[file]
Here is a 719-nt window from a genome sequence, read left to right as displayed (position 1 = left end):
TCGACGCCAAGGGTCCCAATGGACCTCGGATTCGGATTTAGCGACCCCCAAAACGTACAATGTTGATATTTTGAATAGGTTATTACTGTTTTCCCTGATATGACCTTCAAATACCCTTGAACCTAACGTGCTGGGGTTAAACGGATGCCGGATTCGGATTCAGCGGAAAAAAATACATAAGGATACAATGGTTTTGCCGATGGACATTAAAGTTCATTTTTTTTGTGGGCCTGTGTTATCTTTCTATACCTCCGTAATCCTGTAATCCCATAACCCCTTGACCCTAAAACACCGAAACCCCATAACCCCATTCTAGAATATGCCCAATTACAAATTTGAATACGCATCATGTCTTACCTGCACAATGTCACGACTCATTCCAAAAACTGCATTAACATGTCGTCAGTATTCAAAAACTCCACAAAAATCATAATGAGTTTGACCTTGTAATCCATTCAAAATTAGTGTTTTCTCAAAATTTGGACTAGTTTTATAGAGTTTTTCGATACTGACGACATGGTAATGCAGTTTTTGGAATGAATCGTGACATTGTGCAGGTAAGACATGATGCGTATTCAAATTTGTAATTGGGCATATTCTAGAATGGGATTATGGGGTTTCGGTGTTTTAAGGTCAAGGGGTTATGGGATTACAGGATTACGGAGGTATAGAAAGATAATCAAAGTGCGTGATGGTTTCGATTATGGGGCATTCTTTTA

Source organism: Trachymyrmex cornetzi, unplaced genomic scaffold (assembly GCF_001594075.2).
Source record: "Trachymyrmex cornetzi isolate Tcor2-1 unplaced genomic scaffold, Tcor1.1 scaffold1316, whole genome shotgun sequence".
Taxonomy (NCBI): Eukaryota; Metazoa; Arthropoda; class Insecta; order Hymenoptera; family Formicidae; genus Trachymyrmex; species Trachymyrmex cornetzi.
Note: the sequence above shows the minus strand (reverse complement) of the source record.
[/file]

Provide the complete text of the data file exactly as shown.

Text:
Here is a 719-nt window from a genome sequence, read left to right as displayed (position 1 = left end):
TCGACGCCAAGGGTCCCAATGGACCTCGGATTCGGATTTAGCGACCCCCAAAACGTACAATGTTGATATTTTGAATAGGTTATTACTGTTTTCCCTGATATGACCTTCAAATACCCTTGAACCTAACGTGCTGGGGTTAAACGGATGCCGGATTCGGATTCAGCGGAAAAAAATACATAAGGATACAATGGTTTTGCCGATGGACATTAAAGTTCATTTTTTTTGTGGGCCTGTGTTATCTTTCTATACCTCCGTAATCCTGTAATCCCATAACCCCTTGACCCTAAAACACCGAAACCCCATAACCCCATTCTAGAATATGCCCAATTACAAATTTGAATACGCATCATGTCTTACCTGCACAATGTCACGACTCATTCCAAAAACTGCATTAACATGTCGTCAGTATTCAAAAACTCCACAAAAATCATAATGAGTTTGACCTTGTAATCCATTCAAAATTAGTGTTTTCTCAAAATTTGGACTAGTTTTATAGAGTTTTTCGATACTGACGACATGGTAATGCAGTTTTTGGAATGAATCGTGACATTGTGCAGGTAAGACATGATGCGTATTCAAATTTGTAATTGGGCATATTCTAGAATGGGATTATGGGGTTTCGGTGTTTTAAGGTCAAGGGGTTATGGGATTACAGGATTACGGAGGTATAGAAAGATAATCAAAGTGCGTGATGGTTTCGATTATGGGGCATTCTTTTA

Source organism: Trachymyrmex cornetzi, unplaced genomic scaffold (assembly GCF_001594075.2).
Source record: "Trachymyrmex cornetzi isolate Tcor2-1 unplaced genomic scaffold, Tcor1.1 scaffold1316, whole genome shotgun sequence".
Taxonomy (NCBI): Eukaryota; Metazoa; Arthropoda; class Insecta; order Hymenoptera; family Formicidae; genus Trachymyrmex; species Trachymyrmex cornetzi.
Note: the sequence above shows the minus strand (reverse complement) of the source record.